Thank you for your feedback. If this review is inappropriate, please let us know.
Sorry, we failed to record your vote. Please try again
46 of 50 people found the following review helpful By D. J. H. Thorn VINE VOICE on 14 Oct. 2005
Format: Audio CD
Stuck halfway between the exalted "Wish You Were Here" and the controversy-beset "The Wall", "Animals" remains a relatively publicity-shy Floyd album. Released during the rise of punk rock, it conceded nothing to the new attitude. Just three tracks comprise all but three minutes of the album. Much as I like much of the punk and new wave music, I've never wavered in my liking for "Animals". The track "Dogs" may be seventeen minutes long, but it consists of sustained energy and Roger Waters' vitriol. It is also superbly crafted, allowing the band to stretch out without losing control. As ever, Waters' articulation of his feelings about the human condition, in this case the social workplace, is more incisive than anything produced by more recent songwriters. "Dogs" is a potent combination of the violent and the eerie.
"Pigs", which opens side two, is memorable for some inspired lyrics, such as "You radiate cold shafts of broken glass". It's also widely remembered for its attack on Mary Whitehouse. The pauses between phrases add suspense to your anticipation of what's about to follow. There's a feeling that Floyd are tightening someone's noose.
"Sheep" provides a wonderful climax to the album, driven by a galloping rhythm reminiscent of the bass on "One Of These Days" from "Meddle". There's a macabre interlude in which the "Lord's Prayer" is subverted and an air of maniacal, bloodthirsty laughter. The tiny songs which bookend "Animals", "Pigs On The Wing" (1 and 2) at first appear insignificant, but against the tension of the rest of the album they provide a gentle release.
"Animals" is in the same league as the previous two albums and far better than "The Wall". If you like any of those albums, you'll probably like this.
Comment Was this review helpful to you? Yes No Sending feedback...
Thank you for your feedback. If this review is inappropriate, please let us know.
Sorry, we failed to record your vote. Please try again
26 of 29 people found the following review helpful By Patrick Collins on 6 Mar. 2001
Format: Audio CD Verified Purchase
Enter Battersea Power Station and the infamous Flying Pig. Animals is a bleak yet refreshing departure from the Floyd's higher selling albums of the 73-79 period. Haunting acoustic guitars, drums that echo like distant World War II guns, eerie keyboards, rolling bass (a la "early Floyd") and seething guitars paint a desolate landscape. But amazingly this album has a refreshing quality that somehow puts it in a class of its own. Roger Water's Orwellian view of Britain captures the bands eccentric and very English sense of humour, but at the same time asks serious questions about the greater scheme of things. Sheep, downtrodden and aimless. Dogs, predatory and menacing (surely not the products of the Thatcher generation!) and the bellicose, bullying and elitist "Pigs" all contribute to the albums considerable weightiness. So how is it refreshing ? Well simply put and forgive the pun - its got a real bite. Simple as that - Pink Floyd with a real edge.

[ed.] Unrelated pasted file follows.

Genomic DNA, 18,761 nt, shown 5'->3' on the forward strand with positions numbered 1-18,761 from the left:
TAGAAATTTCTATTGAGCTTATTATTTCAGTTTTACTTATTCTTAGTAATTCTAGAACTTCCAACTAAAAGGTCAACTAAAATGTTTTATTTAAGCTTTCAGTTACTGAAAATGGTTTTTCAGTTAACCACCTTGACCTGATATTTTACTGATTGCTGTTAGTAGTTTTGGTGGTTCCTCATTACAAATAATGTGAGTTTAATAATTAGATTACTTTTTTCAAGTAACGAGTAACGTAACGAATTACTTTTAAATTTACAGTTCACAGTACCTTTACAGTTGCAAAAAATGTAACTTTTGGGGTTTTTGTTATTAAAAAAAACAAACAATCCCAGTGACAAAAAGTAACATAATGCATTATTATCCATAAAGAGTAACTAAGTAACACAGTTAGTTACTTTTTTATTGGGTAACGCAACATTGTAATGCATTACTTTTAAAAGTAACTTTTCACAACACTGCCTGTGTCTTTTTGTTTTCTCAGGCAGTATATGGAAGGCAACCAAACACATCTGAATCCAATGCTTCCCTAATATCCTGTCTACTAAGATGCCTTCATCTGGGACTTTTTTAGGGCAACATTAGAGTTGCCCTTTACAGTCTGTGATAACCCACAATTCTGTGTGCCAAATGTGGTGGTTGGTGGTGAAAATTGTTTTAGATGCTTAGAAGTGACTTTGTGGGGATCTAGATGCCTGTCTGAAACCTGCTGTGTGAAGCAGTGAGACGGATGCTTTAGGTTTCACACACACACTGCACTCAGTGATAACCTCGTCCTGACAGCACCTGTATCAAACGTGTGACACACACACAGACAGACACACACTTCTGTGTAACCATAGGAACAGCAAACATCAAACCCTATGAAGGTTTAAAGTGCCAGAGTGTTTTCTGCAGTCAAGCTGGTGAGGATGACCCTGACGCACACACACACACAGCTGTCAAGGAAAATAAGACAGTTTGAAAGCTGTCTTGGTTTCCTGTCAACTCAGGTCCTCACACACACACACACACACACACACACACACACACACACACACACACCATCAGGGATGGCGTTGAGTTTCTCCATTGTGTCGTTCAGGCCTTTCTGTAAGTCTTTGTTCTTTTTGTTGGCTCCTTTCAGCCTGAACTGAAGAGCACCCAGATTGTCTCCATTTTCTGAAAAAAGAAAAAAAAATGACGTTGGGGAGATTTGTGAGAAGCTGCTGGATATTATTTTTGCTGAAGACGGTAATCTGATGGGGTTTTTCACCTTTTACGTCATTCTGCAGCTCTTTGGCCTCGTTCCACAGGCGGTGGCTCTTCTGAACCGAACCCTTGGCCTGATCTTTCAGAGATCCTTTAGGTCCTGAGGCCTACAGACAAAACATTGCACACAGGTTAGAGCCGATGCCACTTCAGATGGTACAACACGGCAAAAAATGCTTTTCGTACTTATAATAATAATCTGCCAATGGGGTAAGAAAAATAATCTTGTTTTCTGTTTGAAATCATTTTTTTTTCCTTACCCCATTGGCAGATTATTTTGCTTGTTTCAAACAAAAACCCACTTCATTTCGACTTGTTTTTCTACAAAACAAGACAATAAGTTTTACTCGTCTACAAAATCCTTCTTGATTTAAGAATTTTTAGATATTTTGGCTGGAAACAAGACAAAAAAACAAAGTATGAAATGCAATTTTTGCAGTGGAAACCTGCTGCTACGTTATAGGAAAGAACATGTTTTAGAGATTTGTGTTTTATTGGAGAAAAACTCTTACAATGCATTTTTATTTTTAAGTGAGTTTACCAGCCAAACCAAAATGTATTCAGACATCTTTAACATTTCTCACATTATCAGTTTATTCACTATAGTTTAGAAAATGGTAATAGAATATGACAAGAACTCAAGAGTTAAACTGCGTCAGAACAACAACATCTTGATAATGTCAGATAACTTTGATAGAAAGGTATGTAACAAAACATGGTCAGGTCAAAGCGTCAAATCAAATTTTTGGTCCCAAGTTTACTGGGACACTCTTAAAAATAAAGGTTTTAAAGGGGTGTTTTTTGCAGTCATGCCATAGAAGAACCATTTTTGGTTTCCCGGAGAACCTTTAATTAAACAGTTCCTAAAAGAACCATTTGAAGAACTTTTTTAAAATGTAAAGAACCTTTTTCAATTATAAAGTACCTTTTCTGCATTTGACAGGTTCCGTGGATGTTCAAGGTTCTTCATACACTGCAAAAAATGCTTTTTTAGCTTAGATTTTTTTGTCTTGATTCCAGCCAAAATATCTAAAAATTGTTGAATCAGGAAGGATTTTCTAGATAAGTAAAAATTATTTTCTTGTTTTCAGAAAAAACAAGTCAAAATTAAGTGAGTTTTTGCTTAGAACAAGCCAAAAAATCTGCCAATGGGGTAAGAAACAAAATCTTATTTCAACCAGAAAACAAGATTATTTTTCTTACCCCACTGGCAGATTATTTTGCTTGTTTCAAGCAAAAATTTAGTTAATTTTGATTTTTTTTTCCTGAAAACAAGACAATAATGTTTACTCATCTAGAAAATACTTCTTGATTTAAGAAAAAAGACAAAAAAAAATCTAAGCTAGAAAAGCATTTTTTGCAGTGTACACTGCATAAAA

Dogs is the most ambitious piece. It is a genuine spine tingler. The band build real tension on this track and the rest of the album - you can almost reach out and touch it. Pigs has an almost funky feel and Sheep has the Floyd's trademark throbbing base line. Give a thought though to the keyboards which are beautifully subtle throughout - Richard Wright proving yet again that he really was a vital part of the band's chemistry and what a truly superb album on headphones - revealing both a subtle and sometimes very punchy interplay between the various band members.

I never did quite work out what Pig's on the Wing was all about and the ending to Dogs seems misplaced musically if not lyrically, but I have listened to this album thousands of times and still find it stands the test of time -sometimes I think it's their best.
Read more ›
1 Comment Was this review helpful to you? Yes No Sending feedback...
Thank you for your feedback. If this review is inappropriate, please let us know.
Sorry, we failed to record your vote. Please try again

What Other Items Do Customers Buy After Viewing This Item?


Look for similar items by category